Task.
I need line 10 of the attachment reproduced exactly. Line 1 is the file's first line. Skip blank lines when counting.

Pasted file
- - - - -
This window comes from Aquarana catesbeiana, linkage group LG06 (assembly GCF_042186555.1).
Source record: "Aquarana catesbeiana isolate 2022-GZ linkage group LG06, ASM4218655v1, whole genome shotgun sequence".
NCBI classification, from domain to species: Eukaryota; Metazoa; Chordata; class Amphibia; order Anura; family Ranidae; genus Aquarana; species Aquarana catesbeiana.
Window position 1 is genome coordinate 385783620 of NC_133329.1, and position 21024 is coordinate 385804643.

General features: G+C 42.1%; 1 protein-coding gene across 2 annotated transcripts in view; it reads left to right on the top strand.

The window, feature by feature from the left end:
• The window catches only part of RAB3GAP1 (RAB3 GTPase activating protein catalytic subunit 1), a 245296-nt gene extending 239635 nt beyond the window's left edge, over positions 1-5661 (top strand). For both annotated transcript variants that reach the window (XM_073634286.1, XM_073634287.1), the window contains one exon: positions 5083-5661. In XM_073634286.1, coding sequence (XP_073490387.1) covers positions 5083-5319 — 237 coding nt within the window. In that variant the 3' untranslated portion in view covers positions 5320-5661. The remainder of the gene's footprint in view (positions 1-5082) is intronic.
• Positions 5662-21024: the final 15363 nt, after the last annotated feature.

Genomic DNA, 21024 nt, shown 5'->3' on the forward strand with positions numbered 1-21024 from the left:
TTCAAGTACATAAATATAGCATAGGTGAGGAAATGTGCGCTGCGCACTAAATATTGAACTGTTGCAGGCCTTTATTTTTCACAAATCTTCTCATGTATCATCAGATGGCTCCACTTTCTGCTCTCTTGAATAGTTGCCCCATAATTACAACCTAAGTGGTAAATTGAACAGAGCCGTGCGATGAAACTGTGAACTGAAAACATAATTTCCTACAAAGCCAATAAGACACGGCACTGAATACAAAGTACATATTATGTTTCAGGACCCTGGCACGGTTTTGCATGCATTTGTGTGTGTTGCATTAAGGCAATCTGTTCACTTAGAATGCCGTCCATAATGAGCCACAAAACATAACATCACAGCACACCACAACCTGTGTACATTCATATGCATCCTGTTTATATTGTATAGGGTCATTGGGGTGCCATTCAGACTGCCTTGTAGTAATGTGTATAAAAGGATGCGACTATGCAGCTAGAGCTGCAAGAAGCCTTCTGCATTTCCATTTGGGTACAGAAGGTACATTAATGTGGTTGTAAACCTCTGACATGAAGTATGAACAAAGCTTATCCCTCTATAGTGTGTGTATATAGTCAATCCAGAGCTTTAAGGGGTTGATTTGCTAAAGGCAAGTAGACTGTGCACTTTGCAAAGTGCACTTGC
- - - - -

TTCAAGTACATAAATATAGCATAGGTGAGGAAATGTGCGCTGCGCACTAAATATTGAACTGTTGCAGGCCTTTATTTTTCACAAATCTTCTCATGTATCATCAGATGGCTCCACTTTCTGCTCTCTTGAATAGTTGCCCCATAATTACAACCTAAGTGGTAAATTGAACAGAGCCGTGCGATGAAACTGTGAACTGAAAACATAATTTCCTACAAAGCCAATAAGACACGGCACTGAATACAAAGTACATATTATGTTTCAGGACCCTGGCACGGTTTTGCATGCATTTGTGTGTGTTGCATTAAGGCAATCTGTTCACTTAGAATGCCGTCCATAATGAGCCACAAAACATAACATCACAGCACACCACAACCTGTGTACATTCATATGCATCCTGTTTATATTGTATAGGGTCATTGGGGTGCCATTCAGACTGCCTTGTAGTAATGTGTATAAAAGGATGCGACTATGCAGCTAGAGCTGCAAGAAGCCTTCTGCATTTCCATTTGGGTACAGAAGGTACATTAATGTGGTTGTAAACCTCTGACATGAAGTATGAACAAAGCTTATCCCTCTATAGTGTGTGTATATAGTCAATCCAGAGCTTTAAGGGGTTGATTTGCTAAAGGCAAGTAGACTGTGCACTTTGCAAAGTGCACTTGC